ATLANTA -- After reviewing the data from four of the largest multi-center randomized clinical trials of new heart disease drugs, Duke University Medical Center researchers have found significant differences in heart attack rates reported by physicians who actually provide the patient care and the physician committees responsible for later determining whether a heart attack actually occurred.
The Duke researchers said these differences, which occurred in up to one-fifth of the cases, increased the perceived benefits of the drug being tested in one trial and decreased the perceived benefits of the drug in the other three trials. While these differences of opinion had no effect on patient care, the researchers believe that the results should help them refine the way future trials are designed and carried out.
Most large clinical trials use clinical events committees (CEC) to review case records to ensure that all the physicians at participating hospitals follow the same guidelines. CECs are usually composed of cardiology fellows and attending cardiologists and their rulings are final.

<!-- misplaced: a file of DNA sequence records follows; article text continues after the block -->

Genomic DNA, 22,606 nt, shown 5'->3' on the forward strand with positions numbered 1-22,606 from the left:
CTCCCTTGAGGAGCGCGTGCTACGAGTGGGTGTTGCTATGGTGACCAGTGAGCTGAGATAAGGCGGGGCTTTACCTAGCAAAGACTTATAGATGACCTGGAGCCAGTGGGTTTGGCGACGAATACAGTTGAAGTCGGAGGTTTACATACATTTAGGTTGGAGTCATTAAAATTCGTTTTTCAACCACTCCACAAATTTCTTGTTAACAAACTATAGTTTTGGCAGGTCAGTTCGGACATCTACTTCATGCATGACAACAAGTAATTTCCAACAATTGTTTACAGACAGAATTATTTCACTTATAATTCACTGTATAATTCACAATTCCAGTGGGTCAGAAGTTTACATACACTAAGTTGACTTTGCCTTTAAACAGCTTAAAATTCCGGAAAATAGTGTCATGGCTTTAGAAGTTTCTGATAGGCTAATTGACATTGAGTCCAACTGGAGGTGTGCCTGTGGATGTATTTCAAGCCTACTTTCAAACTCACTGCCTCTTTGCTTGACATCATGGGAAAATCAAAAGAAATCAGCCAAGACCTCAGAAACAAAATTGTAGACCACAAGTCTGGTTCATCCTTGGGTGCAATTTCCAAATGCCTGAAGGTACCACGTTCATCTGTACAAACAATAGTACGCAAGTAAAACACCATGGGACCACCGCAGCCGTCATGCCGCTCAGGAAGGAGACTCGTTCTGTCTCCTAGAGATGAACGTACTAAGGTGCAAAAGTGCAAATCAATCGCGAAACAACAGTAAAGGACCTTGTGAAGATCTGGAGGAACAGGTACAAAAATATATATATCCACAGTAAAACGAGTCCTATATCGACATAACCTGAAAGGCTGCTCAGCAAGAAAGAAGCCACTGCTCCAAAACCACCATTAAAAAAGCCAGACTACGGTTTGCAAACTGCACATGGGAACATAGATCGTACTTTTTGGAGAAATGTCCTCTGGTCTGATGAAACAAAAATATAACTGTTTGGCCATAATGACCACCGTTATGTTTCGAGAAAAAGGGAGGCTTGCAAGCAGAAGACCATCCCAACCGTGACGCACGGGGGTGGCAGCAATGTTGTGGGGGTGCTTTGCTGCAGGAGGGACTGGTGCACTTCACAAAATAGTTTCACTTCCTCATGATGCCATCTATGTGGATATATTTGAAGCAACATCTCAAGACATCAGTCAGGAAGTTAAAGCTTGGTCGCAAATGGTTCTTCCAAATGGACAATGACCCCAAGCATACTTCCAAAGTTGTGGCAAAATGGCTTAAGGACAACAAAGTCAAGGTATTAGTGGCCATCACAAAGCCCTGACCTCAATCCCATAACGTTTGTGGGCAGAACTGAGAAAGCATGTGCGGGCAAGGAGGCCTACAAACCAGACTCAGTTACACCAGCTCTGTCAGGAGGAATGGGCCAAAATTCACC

Differences of opinion have become common as large multi-center trials use more subtle measurements, or endpoints, to determine the effectiveness of a particular treatment.
"It is very important for us involved in clinical trial design to understand why such significant differences between the physicians and the committees exist, and to make changes," said Duke cardiologist Dr. Kenneth Mahaffey. "Because physicians treat their patients differently from hospital to hospital, and from country to country in clinical trials, we need to have a systematic way of reporting heart attacks in these patients."
In the 1980s, death was a common measurement for clinical trials, an endpoint that leaves no room for disagreement among physicians, the researchers said.